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33 load-lock is exposed to a double decontamina tion cycle where the lo ad-lock contents are exposed to a vacuum of approximately 25 in. Hg refilled with argon, exposed once again to the same vacuum, and finally equi librated with the glove-box atmosphere. A volume of 300L of the active polymer solution was then added over the PEDOT-PSS layer in an even fashion using a micro-pipette. Spin rates ranging from 700rpm to 1200rpm were used to produce a range of PProH, P3HT and PProDOT film thicknesses. After spin coating the poly mer layer over the PEDOT-PSS, the samples were prepared for metal top electrode depositi on. Once again, devices were placed in a vacuum oven and baked at 150oC for 4 hours to completely remove all solvent (toluene or dichlorobenzene) from the films. 3.2.5 Vapor Deposition of Gold Electrodes A stainless steel shadow mask, patterned as in Table 3-2 to allo w for eight different connected dot electrodes per 25 x 25 mm2 slide, was placed against the polymer film. The slides were then placed in a vacuum thermal evaporator system which was pumped down to 10-6 Torr using a turbomolecular pump backed by a oil sealed roughing pump. Three or four pieces of Au-shot 1 mm in diameter were placed in a tungsten boat that was clamped between two post connected to electrical feed-throughs. Au evaporation was monitored by the MBraun integrated thin film deposition controller with a deposition rate for gold inputted at 2.5 /s. Depos ition stopped automatically when the film thickness reached 100nm. After deposition, the samples were allowed to cool for 1.5 hours. The thermal evaporator was then back filled to 1atm with argon from the glove box. Figure 3-3 summarizes the device fabr ication including cathode deposition.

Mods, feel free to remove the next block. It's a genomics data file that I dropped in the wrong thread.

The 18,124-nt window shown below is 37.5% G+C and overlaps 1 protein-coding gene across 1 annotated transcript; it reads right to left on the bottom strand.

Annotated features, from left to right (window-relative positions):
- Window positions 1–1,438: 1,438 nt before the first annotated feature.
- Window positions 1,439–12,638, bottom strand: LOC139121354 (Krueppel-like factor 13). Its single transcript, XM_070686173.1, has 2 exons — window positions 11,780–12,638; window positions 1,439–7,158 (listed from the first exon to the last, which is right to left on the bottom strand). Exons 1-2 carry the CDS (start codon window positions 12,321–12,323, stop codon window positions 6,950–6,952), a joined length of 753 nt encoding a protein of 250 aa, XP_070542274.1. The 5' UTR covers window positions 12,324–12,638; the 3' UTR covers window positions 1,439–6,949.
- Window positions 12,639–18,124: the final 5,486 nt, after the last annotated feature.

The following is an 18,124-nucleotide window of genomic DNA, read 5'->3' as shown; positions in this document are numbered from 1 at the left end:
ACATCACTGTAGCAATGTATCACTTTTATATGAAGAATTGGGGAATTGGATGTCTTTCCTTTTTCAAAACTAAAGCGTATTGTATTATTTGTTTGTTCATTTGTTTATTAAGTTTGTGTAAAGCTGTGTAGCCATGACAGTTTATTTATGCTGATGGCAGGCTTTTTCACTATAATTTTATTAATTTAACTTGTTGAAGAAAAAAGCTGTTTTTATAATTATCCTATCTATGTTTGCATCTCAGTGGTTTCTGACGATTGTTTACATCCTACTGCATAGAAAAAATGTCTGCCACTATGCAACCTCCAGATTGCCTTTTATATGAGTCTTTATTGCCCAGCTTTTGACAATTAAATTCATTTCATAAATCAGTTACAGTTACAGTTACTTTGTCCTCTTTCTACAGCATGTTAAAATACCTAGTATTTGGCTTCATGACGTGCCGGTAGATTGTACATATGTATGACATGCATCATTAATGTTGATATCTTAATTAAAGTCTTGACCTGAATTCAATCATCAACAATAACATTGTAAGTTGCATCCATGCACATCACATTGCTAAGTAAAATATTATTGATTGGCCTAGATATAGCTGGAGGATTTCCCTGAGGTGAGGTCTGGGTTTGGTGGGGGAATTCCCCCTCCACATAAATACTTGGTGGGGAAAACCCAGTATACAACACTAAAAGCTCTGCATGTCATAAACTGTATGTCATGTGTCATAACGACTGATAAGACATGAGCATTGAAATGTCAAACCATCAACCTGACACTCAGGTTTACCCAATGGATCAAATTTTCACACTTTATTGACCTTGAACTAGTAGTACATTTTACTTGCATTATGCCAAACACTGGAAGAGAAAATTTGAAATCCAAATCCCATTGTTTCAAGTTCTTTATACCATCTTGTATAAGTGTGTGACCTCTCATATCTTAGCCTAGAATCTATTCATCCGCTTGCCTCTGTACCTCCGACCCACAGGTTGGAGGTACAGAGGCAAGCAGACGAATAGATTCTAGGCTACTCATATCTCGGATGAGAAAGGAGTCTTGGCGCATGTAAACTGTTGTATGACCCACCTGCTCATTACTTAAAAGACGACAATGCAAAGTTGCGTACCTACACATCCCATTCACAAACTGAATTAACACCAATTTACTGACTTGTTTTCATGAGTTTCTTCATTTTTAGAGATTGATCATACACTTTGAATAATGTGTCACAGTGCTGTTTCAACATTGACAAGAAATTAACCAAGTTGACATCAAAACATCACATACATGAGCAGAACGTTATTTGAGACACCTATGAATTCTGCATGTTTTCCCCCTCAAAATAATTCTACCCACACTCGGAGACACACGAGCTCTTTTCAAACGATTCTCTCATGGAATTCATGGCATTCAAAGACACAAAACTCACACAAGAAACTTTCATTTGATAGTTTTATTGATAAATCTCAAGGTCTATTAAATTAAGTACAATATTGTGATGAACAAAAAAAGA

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34 3.3 Current-Voltage Measurements 3.3.1 Keithley Source Meter Current-Voltage (I-V) data were coll ected to determine the hole mobility () in the active polymer layer using a tw o point probe technique to ap ply a bias voltage between the anode and cathode electrodes. Two probe s, one which is biased positively and the other biased negatively during measurement, were attached to a Keithley Series 2400 source-meter. The voltage step and rate, st arting voltage and end voltage were specified utilizing the LabTrace software package from Keithley. The positive probe was contacted to the ITO surface (exposed by rubbing as described below) and the negative probe contacted the vapor-deposited gold electrode. 3.3.2 Sample Holder The custom sample holder (Figure 3-4) was used to hold each sample for I-V measurements. The holder has 12 pins that ar e static on one side and the Keithley probes are connected to these pins by al ligator clips (Figure 3-2). The other end of each pin fits through a hole in the holder and makes contact with the sample with spring loaded, gold contacts. Eight of the pins which are located around the center of the holder are designed to be compressed against the eight gold cathode electrodes of the sample (Figure 3-3, step #5). The remaining four pins located at the corners of the holder are compressed agains t the ITO (anode) surface of the samples, where the active polymer and PEDOT:PSS laye rs were removed by rubbing each corner with a cotton swab saturated in dichlorobenzen e. In this process, single strokes were used to avoid redeposition of material on subseque nt strokes. While the active polymer was removed by dissolution in the dichlorobenzene, the PEDOT-PSS was removed by mechanical force. Removal of the polymer layers was verified visually by a change in